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Why quality content creation is a must for multichannel marketing success

Posted by Michelle Keefe on August 11, 2015


Not long ago, marketers were limited to a handful of channels to market a product or service. Print and email were the primary channels used, but now there’s social media, blogs, landing pages and other various platforms for creating awareness. While these options are great for marketing, they can lead to messy messaging as well.

Every marketer’s worst nightmare is finding a spelling or grammar error in a multichannel campaign after it’s been presented to the public. And it’s always a damn shame, too, because so much work went into the messaging, design and concept, only to have them tainted by an erroneous comma or extra “s.”

Quality content creation is a must for marketing success. Think of it this way: Marketing an offer that is full of errors is akin to selling a product with a dent or stain. A customer might question the quality of a service if the description of it is unreadable.

What follows are suggestions on how to produce quality content that not only captures recipients with its offer but also engages them with clear, high-quality messaging no matter what channel you use.

Yes, quality content creation is possible through social media

Social media has given users the opportunity to flood the market with content. Social media includes Facebook, Twitter, Instagram, Flickr, LinkedIn, YouTube, Google+, reddit and so many more. If there’s a comments section, it’s social.

Each of these channels operate under different rules. For example, most people know that Twitter limits messaging to 140 characters (or about 20-25 words). By limiting characters, Twitter encourages users to focus on crafting a succinct message, which can be much more powerful than a full-length feature on your brand. Twitter is a great way to garner interest with just enough information to hook users, especially when there’s a link embedded in the content. However, marketers should use other channels to round out the campaign. Blog articles, newsletters and direct mail are perfect for educational, long-form messaging.

No matter what social media outlet you use for content creation, treat these channels the same way you would a direct mail letter. Social media might appear to be more relaxed in its setup and function, but it still deserves a proper quality control process. This small step can ensure your social media efforts are as robust as those given to more traditional forms of marketing.

Brand tone should lead the way in content creation

Quality content creation relies on thorough proofreading to be successful, but it also needs to be guided by the right tone to ensure complete readability. Imagine a marketing campaign for the health care industry that employs a tone associated with the pyrotechnics industry. Chances are, consumers will be too put off by the playful, bombastic tone to give the communication any serious consideration. Who can blame them?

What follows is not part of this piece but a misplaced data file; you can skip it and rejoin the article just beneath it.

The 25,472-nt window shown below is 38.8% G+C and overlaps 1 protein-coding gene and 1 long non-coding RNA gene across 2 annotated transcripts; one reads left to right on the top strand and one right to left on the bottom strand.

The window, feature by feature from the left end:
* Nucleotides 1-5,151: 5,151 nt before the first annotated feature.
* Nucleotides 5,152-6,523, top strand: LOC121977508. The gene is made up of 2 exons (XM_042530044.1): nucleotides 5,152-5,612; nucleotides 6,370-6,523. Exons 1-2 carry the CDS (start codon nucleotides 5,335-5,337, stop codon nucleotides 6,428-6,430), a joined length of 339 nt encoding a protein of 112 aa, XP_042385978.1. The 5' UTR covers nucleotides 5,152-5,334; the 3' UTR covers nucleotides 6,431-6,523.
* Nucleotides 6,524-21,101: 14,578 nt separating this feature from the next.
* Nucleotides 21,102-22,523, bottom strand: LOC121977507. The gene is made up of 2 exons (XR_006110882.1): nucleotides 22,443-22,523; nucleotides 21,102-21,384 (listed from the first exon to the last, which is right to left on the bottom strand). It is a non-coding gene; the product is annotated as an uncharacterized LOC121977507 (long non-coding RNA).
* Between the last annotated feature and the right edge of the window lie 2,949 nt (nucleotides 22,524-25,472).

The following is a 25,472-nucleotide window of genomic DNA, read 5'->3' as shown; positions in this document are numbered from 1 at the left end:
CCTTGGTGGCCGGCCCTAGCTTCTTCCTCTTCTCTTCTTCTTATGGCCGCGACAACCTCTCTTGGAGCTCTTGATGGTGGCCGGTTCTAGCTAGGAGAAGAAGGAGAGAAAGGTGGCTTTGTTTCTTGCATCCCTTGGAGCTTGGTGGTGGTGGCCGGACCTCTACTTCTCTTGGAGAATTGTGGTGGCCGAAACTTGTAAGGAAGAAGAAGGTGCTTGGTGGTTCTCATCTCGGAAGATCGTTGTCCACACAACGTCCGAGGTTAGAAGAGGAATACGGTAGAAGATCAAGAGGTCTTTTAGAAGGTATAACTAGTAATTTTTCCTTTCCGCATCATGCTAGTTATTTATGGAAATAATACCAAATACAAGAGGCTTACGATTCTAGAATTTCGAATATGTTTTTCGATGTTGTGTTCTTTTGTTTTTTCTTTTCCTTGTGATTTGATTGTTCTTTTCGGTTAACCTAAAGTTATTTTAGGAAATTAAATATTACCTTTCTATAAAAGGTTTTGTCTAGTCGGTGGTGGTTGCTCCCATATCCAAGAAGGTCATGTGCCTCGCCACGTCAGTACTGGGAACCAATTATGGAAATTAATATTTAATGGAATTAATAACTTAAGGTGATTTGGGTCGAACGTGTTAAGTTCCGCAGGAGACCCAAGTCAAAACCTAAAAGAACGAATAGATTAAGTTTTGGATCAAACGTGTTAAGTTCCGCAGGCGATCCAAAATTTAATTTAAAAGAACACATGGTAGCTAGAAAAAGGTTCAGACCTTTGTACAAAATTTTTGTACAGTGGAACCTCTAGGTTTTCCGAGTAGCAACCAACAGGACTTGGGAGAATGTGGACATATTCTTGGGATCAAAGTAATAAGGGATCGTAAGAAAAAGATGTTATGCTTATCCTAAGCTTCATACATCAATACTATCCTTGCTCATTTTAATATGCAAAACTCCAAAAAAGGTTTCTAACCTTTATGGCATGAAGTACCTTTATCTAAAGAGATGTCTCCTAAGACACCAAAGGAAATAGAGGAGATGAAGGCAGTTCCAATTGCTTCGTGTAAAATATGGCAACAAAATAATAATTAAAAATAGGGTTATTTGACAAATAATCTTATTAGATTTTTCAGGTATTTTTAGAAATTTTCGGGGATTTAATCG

Consumers expect different things of different companies. This is hardly surprising. But some marketers make the mistake of jumping on the latest marketing trend (think emojis and clickbait) to communicate their message. If you use an awkward or misleading tone, it won’t escape the notice of your audience and could actually backfire. If you’re working with a new client, my advice would be to review the brand’s guidelines to reach a better understanding of the target audience.

If you don’t have an in-house proofreader, please refer to your nearest style guide

Some agencies shrug off the need of a proofreader. As a writer with a background in proofreading, I’ve never understood why. Spell check can be helpful, but its grammar feature often suggests questionable “corrections.” And I’m sure I’m not the only person who thinks that autocorrect is the bane of every proofreader’s existence. No, I did not mean to write “above and Beyoncé,” I meant to write “above and beyond.”

The mistake might be funny in a text message to a friend, but when something goofy like this escapes the notice of an entire agency, it quickly loses its appeal. According to a study by the Content Marketing Institute, 40% of respondents admitted that poor spelling and grammar reduced their favorable impression of a brand.

My advice is to keep a style guide handy, like the Chicago Manual of Style or the Associated Press Stylebook. These references provide answers to all your burning questions about grammar and punctuation, including hyphenation, capitalization, comma use and more. For dictionaries, I recommend referring to an online source for the most up-to-date information.

Marketers should always conduct a thorough, manual examination of their written work if they want to guarantee that it’ll reach the public error-free. After all, a spelling error is sometimes much more obvious to a recipient than a logo missing its registration mark or an image that cuts off at the corner.

Topics: Inbound Marketing

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